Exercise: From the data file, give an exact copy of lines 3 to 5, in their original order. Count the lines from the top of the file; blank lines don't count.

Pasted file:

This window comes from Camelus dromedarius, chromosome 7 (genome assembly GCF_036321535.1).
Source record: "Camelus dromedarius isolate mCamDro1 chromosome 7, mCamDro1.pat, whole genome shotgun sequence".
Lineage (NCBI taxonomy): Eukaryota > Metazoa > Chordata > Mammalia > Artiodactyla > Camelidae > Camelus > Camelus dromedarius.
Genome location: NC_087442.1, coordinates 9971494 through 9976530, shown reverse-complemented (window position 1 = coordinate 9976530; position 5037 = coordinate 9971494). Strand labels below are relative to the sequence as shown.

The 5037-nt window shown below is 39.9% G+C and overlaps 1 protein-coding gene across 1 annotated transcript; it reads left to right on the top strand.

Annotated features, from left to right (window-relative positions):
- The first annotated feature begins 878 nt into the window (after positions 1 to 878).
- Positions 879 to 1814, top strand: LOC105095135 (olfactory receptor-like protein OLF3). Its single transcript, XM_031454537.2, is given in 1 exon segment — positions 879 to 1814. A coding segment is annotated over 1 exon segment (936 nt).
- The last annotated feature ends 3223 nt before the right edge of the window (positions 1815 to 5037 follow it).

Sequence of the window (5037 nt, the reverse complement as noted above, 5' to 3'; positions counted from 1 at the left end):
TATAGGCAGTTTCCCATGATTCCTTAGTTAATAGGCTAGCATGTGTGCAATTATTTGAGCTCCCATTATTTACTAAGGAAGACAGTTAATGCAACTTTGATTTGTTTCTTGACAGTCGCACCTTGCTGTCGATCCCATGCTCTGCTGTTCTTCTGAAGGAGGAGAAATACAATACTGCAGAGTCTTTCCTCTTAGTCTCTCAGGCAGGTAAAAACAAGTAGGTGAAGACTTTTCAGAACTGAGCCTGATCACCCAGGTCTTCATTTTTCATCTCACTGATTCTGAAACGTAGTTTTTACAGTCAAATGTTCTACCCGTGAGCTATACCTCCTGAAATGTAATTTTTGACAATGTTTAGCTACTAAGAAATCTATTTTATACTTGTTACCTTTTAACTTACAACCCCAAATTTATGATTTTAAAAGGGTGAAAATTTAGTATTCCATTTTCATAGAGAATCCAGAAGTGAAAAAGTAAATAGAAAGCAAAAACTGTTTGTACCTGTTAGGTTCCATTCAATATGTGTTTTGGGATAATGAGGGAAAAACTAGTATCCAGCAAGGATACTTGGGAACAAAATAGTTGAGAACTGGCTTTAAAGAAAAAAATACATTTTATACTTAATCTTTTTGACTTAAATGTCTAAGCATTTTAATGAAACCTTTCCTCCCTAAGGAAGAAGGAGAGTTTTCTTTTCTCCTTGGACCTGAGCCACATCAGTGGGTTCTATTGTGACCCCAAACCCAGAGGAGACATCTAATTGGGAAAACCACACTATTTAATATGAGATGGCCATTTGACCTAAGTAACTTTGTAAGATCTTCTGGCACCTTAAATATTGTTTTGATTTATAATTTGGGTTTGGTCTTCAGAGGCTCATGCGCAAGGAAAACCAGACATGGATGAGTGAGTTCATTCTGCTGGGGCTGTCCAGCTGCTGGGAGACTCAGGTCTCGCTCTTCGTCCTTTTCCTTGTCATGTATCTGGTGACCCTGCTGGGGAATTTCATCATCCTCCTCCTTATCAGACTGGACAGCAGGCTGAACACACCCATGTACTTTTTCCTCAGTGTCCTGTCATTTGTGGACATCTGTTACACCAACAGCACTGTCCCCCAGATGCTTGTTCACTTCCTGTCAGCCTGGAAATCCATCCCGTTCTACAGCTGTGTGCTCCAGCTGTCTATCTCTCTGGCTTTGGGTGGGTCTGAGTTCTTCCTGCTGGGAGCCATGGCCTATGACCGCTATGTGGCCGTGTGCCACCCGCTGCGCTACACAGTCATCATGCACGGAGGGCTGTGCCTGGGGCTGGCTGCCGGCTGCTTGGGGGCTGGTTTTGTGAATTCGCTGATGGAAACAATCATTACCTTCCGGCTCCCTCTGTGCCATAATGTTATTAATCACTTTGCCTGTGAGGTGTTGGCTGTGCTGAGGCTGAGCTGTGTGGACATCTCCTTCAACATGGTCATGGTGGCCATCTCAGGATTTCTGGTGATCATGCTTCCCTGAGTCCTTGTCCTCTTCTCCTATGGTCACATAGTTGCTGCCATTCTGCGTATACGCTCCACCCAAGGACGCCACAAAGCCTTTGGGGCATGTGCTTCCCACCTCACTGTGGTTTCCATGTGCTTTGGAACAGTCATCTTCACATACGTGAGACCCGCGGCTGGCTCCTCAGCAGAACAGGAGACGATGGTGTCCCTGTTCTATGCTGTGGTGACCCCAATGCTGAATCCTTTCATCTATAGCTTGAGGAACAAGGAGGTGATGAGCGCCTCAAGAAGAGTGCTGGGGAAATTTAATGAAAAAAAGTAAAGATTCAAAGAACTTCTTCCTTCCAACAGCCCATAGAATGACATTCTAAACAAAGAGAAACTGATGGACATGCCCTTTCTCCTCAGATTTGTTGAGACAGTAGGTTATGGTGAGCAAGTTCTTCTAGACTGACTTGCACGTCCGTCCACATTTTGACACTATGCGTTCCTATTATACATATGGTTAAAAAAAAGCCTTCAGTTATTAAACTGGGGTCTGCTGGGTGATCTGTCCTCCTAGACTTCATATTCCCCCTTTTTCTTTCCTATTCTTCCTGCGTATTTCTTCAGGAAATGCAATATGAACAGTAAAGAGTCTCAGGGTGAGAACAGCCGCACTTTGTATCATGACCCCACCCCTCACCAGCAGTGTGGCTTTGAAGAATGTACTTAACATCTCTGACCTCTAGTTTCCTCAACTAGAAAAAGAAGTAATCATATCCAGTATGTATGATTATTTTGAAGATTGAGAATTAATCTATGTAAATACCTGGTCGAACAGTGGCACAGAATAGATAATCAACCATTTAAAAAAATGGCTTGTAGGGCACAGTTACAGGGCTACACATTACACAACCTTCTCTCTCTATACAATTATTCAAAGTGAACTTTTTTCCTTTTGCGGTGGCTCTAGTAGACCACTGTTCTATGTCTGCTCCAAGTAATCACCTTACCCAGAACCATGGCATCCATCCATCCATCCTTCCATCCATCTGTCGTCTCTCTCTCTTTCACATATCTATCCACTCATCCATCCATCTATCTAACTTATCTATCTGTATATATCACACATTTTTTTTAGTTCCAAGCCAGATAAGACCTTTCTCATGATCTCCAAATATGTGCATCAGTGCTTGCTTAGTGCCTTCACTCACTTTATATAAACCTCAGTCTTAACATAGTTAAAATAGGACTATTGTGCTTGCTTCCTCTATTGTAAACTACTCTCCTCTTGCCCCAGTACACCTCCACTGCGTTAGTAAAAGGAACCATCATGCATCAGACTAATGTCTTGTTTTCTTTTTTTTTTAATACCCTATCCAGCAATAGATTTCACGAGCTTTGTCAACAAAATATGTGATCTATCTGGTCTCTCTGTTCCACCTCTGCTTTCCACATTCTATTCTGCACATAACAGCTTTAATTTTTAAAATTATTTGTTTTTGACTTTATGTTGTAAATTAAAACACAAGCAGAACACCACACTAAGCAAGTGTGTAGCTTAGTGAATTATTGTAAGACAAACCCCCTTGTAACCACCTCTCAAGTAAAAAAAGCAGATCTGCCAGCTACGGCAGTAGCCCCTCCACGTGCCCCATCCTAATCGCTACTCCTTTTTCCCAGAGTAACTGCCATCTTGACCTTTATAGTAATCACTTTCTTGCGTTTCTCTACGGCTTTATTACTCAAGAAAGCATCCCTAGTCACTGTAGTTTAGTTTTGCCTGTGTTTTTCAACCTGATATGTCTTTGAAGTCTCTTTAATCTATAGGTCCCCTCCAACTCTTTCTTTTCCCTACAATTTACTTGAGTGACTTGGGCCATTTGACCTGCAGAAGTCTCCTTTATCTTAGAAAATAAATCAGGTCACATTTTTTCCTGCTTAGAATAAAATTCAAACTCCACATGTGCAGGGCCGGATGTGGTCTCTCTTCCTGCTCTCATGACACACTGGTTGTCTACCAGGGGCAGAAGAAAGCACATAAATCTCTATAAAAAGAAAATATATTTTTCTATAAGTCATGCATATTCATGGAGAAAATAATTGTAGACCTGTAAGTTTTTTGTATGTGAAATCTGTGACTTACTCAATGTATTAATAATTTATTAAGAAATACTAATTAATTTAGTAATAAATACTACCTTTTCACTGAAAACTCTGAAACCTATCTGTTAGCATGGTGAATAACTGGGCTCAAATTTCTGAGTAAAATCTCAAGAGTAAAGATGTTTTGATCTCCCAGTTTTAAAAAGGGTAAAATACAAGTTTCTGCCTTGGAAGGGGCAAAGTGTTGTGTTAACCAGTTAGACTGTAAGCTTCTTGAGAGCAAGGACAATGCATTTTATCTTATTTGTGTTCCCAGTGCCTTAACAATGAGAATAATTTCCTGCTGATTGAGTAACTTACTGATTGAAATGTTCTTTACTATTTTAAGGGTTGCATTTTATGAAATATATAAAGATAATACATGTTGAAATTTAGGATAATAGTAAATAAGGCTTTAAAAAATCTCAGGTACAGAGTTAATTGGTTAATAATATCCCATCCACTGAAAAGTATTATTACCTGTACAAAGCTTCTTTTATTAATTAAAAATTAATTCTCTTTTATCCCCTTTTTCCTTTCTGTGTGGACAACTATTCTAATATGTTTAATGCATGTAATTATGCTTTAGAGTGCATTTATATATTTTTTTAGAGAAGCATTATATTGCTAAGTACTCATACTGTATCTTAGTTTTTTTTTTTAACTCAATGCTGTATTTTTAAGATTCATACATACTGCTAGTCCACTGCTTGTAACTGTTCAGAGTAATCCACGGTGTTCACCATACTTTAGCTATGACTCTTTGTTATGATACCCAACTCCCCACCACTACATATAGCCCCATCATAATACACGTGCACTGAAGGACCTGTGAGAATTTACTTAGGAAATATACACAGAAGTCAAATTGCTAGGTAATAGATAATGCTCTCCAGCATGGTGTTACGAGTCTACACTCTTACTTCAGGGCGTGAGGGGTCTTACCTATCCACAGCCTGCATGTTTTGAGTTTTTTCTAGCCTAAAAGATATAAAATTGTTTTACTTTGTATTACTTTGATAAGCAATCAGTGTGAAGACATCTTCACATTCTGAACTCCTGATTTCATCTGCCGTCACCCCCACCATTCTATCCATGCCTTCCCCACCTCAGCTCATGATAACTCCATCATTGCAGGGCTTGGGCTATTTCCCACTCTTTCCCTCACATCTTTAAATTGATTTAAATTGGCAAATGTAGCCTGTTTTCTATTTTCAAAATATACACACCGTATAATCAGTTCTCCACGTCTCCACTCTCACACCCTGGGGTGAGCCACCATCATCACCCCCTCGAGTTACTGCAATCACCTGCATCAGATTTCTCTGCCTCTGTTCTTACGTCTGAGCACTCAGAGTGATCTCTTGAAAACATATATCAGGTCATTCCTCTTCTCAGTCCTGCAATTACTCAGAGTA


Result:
Lineage (NCBI taxonomy): Eukaryota > Metazoa > Chordata > Mammalia > Artiodactyla > Camelidae > Camelus > Camelus dromedarius.
Genome location: NC_087442.1, coordinates 9971494 through 9976530, shown reverse-complemented (window position 1 = coordinate 9976530; position 5037 = coordinate 9971494). Strand labels below are relative to the sequence as shown.

The 5037-nt window shown below is 39.9% G+C and overlaps 1 protein-coding gene across 1 annotated transcript; it reads left to right on the top strand.